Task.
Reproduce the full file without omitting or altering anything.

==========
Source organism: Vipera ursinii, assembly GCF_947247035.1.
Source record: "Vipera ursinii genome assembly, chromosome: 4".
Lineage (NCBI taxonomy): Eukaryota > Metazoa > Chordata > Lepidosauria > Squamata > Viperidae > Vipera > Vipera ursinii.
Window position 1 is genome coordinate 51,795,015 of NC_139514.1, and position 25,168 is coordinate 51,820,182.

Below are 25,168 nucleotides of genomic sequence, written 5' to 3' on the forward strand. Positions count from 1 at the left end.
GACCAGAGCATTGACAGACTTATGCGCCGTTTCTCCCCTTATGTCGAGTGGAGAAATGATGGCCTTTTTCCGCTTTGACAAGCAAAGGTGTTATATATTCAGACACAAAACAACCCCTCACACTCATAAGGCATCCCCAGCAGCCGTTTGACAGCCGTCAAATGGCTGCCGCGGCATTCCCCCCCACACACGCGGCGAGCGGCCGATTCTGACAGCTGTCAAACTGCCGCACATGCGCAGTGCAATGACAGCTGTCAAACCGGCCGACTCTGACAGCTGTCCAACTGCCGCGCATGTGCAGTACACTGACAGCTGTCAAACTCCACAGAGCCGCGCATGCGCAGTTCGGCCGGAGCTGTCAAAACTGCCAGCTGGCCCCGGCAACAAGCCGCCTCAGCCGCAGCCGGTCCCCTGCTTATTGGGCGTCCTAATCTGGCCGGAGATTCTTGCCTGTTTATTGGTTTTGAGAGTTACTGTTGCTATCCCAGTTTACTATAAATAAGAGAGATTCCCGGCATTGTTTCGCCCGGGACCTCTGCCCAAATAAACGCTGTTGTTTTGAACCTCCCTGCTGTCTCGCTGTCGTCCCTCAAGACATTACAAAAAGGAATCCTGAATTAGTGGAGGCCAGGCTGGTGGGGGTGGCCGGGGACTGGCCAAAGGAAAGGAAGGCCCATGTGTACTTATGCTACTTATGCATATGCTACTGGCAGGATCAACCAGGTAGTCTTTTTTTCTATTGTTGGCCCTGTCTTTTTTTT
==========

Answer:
Source organism: Vipera ursinii, assembly GCF_947247035.1.
Source record: "Vipera ursinii genome assembly, chromosome: 4".
Lineage (NCBI taxonomy): Eukaryota > Metazoa > Chordata > Lepidosauria > Squamata > Viperidae > Vipera > Vipera ursinii.
Window position 1 is genome coordinate 51,795,015 of NC_139514.1, and position 25,168 is coordinate 51,820,182.

Below are 25,168 nucleotides of genomic sequence, written 5' to 3' on the forward strand. Positions count from 1 at the left end.
GACCAGAGCATTGACAGACTTATGCGCCGTTTCTCCCCTTATGTCGAGTGGAGAAATGATGGCCTTTTTCCGCTTTGACAAGCAAAGGTGTTATATATTCAGACACAAAACAACCCCTCACACTCATAAGGCATCCCCAGCAGCCGTTTGACAGCCGTCAAATGGCTGCCGCGGCATTCCCCCCCACACACGCGGCGAGCGGCCGATTCTGACAGCTGTCAAACTGCCGCACATGCGCAGTGCAATGACAGCTGTCAAACCGGCCGACTCTGACAGCTGTCCAACTGCCGCGCATGTGCAGTACACTGACAGCTGTCAAACTCCACAGAGCCGCGCATGCGCAGTTCGGCCGGAGCTGTCAAAACTGCCAGCTGGCCCCGGCAACAAGCCGCCTCAGCCGCAGCCGGTCCCCTGCTTATTGGGCGTCCTAATCTGGCCGGAGATTCTTGCCTGTTTATTGGTTTTGAGAGTTACTGTTGCTATCCCAGTTTACTATAAATAAGAGAGATTCCCGGCATTGTTTCGCCCGGGACCTCTGCCCAAATAAACGCTGTTGTTTTGAACCTCCCTGCTGTCTCGCTGTCGTCCCTCAAGACATTACAAAAAGGAATCCTGAATTAGTGGAGGCCAGGCTGGTGGGGGTGGCCGGGGACTGGCCAAAGGAAAGGAAGGCCCATGTGTACTTATGCTACTTATGCATATGCTACTGGCAGGATCAACCAGGTAGTCTTTTTTTCTATTGTTGGCCCTGTCTTTTTTTT